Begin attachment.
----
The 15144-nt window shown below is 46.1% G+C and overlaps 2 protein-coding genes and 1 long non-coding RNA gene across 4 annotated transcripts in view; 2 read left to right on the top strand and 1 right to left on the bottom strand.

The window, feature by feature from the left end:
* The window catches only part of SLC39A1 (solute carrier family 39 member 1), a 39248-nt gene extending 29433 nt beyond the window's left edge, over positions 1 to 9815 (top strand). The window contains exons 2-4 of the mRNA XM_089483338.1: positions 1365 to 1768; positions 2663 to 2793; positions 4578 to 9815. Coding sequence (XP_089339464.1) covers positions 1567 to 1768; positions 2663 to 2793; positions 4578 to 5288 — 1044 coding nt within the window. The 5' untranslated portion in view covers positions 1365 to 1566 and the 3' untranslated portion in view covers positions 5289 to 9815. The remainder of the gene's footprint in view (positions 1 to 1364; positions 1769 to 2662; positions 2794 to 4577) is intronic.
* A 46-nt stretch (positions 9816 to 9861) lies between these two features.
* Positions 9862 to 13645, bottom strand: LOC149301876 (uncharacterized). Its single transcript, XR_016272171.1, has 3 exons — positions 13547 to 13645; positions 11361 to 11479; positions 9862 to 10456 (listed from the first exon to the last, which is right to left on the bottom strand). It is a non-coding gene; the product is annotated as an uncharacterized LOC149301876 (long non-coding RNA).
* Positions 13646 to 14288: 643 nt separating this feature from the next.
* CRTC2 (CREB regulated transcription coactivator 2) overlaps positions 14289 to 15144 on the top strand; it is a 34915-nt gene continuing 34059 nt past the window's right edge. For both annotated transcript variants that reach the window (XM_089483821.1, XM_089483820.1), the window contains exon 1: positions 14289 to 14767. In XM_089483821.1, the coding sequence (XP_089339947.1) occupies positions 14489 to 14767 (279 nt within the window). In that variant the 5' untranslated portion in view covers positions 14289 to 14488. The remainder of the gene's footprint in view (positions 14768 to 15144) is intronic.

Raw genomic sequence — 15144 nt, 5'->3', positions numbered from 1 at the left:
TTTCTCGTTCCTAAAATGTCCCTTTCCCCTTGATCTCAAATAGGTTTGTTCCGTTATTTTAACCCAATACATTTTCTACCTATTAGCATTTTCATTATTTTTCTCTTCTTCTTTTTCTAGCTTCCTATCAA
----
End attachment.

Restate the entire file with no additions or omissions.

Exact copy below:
The 15144-nt window shown below is 46.1% G+C and overlaps 2 protein-coding genes and 1 long non-coding RNA gene across 4 annotated transcripts in view; 2 read left to right on the top strand and 1 right to left on the bottom strand.

The window, feature by feature from the left end:
* The window catches only part of SLC39A1 (solute carrier family 39 member 1), a 39248-nt gene extending 29433 nt beyond the window's left edge, over positions 1 to 9815 (top strand). The window contains exons 2-4 of the mRNA XM_089483338.1: positions 1365 to 1768; positions 2663 to 2793; positions 4578 to 9815. Coding sequence (XP_089339464.1) covers positions 1567 to 1768; positions 2663 to 2793; positions 4578 to 5288 — 1044 coding nt within the window. The 5' untranslated portion in view covers positions 1365 to 1566 and the 3' untranslated portion in view covers positions 5289 to 9815. The remainder of the gene's footprint in view (positions 1 to 1364; positions 1769 to 2662; positions 2794 to 4577) is intronic.
* A 46-nt stretch (positions 9816 to 9861) lies between these two features.
* Positions 9862 to 13645, bottom strand: LOC149301876 (uncharacterized). Its single transcript, XR_016272171.1, has 3 exons — positions 13547 to 13645; positions 11361 to 11479; positions 9862 to 10456 (listed from the first exon to the last, which is right to left on the bottom strand). It is a non-coding gene; the product is annotated as an uncharacterized LOC149301876 (long non-coding RNA).
* Positions 13646 to 14288: 643 nt separating this feature from the next.
* CRTC2 (CREB regulated transcription coactivator 2) overlaps positions 14289 to 15144 on the top strand; it is a 34915-nt gene continuing 34059 nt past the window's right edge. For both annotated transcript variants that reach the window (XM_089483821.1, XM_089483820.1), the window contains exon 1: positions 14289 to 14767. In XM_089483821.1, the coding sequence (XP_089339947.1) occupies positions 14489 to 14767 (279 nt within the window). In that variant the 5' untranslated portion in view covers positions 14289 to 14488. The remainder of the gene's footprint in view (positions 14768 to 15144) is intronic.

Raw genomic sequence — 15144 nt, 5'->3', positions numbered from 1 at the left:
TTTCTCGTTCCTAAAATGTCCCTTTCCCCTTGATCTCAAATAGGTTTGTTCCGTTATTTTAACCCAATACATTTTCTACCTATTAGCATTTTCATTATTTTTCTCTTCTTCTTTTTCTAGCTTCCTATCAA